Courage Under Fire

​Internal auditing is a profession that is constantly challenged.

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​For every headline about public sector auditors under fire for doing their jobs, there are many others about the good work these auditors do:

  • “Internal Audit Finds Risk in Chatham County Public Works’ Payroll Records”
  • “Audit Finds Fraud, Illegal Spending at Southern Ohio Correctional Facility”
  • “Audit Finds $30 Million in Bookkeeping Errors in Sarasota Pensions”
  • “Audit: 25% of City Workers Tested Had Errors in Expense Reports”
  • “California Audit Clears L.A.’s Largest Charter School Network of Misspending”

Internal Auditor’s Twitter newsfeed @IaMag_IIA regularly posts articles about the latest findings by public sector auditors. Unfortunately, the feed also frequently includes posts about public sector auditors being treated badly.

According to The IIA’s Global Public Sector Insights report: The Role of Auditing in Public Sector Governance, auditing is a cornerstone of good public sector governance. “By providing unbiased, objective assessments of whether public resources are managed responsibly and effectively to achieve intended results, auditors help public sector organizations achieve accountability and integrity, improve operations, and instill confidence among citizens and stakeholders,” the guidance says.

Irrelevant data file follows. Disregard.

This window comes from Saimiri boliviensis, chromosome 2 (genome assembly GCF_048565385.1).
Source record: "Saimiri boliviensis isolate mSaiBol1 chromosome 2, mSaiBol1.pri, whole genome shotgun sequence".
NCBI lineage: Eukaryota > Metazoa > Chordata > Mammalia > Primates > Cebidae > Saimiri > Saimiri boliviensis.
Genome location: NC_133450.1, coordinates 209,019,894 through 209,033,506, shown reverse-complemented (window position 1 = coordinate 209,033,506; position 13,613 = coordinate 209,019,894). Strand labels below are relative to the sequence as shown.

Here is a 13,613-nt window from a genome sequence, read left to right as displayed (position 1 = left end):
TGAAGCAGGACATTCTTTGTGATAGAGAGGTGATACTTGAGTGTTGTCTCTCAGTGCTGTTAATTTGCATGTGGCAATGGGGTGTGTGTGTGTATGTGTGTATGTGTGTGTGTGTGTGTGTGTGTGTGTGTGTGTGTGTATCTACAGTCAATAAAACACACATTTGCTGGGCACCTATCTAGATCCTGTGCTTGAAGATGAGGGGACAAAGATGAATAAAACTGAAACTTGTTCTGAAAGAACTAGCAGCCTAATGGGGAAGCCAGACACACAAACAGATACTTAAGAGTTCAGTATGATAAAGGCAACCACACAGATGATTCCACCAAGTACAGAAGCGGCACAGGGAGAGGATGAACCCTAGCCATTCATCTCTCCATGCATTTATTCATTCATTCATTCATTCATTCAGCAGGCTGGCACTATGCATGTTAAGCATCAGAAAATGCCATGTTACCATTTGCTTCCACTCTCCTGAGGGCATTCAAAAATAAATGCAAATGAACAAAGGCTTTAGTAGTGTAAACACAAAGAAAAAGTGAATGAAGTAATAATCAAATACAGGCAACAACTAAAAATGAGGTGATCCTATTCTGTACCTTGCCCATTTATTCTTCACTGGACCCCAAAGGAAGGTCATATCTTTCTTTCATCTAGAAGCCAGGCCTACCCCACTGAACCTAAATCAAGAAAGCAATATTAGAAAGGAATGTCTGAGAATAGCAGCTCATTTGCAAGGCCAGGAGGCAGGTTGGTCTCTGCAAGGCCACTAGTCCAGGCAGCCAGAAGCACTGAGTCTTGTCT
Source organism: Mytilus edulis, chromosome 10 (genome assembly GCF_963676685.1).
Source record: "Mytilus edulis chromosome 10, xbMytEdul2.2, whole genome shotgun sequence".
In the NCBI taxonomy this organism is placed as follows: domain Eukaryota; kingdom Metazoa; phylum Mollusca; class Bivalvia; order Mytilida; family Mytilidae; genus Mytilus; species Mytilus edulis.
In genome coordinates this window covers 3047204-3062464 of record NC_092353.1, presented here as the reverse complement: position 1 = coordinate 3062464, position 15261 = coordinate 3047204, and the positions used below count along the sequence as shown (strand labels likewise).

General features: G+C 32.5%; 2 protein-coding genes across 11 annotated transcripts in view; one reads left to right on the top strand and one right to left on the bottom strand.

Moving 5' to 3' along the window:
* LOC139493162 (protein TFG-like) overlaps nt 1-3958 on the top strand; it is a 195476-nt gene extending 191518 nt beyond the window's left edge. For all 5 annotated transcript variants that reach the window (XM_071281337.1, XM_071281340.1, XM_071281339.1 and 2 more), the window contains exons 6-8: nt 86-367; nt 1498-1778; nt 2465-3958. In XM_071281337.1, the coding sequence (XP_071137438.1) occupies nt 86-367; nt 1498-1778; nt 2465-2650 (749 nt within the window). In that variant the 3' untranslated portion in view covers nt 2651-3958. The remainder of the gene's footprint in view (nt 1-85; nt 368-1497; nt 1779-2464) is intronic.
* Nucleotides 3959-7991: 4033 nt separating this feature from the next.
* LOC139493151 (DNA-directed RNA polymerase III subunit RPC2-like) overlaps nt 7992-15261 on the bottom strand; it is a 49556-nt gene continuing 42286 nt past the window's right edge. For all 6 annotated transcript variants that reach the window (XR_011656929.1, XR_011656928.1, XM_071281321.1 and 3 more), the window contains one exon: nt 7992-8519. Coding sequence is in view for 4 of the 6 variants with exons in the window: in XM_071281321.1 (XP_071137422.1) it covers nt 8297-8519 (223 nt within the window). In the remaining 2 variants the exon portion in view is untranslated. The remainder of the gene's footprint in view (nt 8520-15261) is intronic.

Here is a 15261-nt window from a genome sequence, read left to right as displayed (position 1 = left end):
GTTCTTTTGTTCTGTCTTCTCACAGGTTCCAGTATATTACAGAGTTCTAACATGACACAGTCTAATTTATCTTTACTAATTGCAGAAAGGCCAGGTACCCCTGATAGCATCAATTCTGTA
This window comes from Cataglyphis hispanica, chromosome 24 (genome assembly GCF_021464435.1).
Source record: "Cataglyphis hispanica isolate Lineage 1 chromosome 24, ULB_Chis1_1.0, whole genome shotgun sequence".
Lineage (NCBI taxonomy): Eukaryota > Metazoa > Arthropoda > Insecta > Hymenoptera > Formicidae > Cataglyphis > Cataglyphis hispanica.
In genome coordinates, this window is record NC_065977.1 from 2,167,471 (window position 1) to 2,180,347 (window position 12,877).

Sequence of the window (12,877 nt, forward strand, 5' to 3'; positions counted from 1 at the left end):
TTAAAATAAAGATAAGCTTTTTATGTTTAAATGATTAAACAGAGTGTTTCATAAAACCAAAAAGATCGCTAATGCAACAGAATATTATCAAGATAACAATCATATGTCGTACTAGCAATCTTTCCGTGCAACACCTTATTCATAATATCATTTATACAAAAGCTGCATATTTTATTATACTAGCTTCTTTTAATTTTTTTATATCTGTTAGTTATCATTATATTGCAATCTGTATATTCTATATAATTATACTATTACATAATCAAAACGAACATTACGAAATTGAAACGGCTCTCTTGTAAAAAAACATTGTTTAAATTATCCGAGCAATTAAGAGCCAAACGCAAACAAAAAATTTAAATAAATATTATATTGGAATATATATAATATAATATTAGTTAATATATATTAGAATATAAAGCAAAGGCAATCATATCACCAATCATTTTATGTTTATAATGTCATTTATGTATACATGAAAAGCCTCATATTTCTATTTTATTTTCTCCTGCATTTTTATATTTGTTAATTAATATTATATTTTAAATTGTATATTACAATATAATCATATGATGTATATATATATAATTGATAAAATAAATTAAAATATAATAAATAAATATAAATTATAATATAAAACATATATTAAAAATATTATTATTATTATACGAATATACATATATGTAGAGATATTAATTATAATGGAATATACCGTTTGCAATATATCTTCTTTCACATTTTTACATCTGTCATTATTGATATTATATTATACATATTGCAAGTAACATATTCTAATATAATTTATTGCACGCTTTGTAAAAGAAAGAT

So why are so many public sector audit functions under siege? Often it’s due to the political agendas so prevalent in the public sector. Auditors who bring issues to light often face retribution, even termination.

In this month’s cover story, several public sector auditors share their horror stories, some anonymously, in the hopes of helping auditors in similar situations. Although it may sometimes seem like there’s no solution, there are actions auditors can take to ward off these issues. According to author Russell Jackson, in many cases “targeted relationship-building and a firm grasp of the agency’s governance structure will go a long way toward avoiding catastrophe.”

It takes courage to be a public sector auditor today; in fact, courage is a prerequisite of being an internal auditor, in general. Auditors in all sectors can feel pressure and face retribution just for doing their jobs. In “Speaking Out," Greg Grocholski, chief audit executive at SABIC, and Dan Williams, senior vice president, Internal Audit, at Darden Restaurants, discuss the challenges of reporting fraud or misconduct at the executive level in the corporate world.

As Grocholski states, “If you are trusted, if you are professional, if you are seen as objective — and not pursuing an agenda — I firmly believe, based on my own experience, that you will have that support when needed.” Those are welcome words to a profession that is constantly challenged to go where others may fear to tread.

Anne Millage
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About the Author



Anne MillageAnne Millage<p> Anne Millage is editor in chi​ef of <em>Internal Auditor</em> magazine and editorial director at The IIA.​​​</p>


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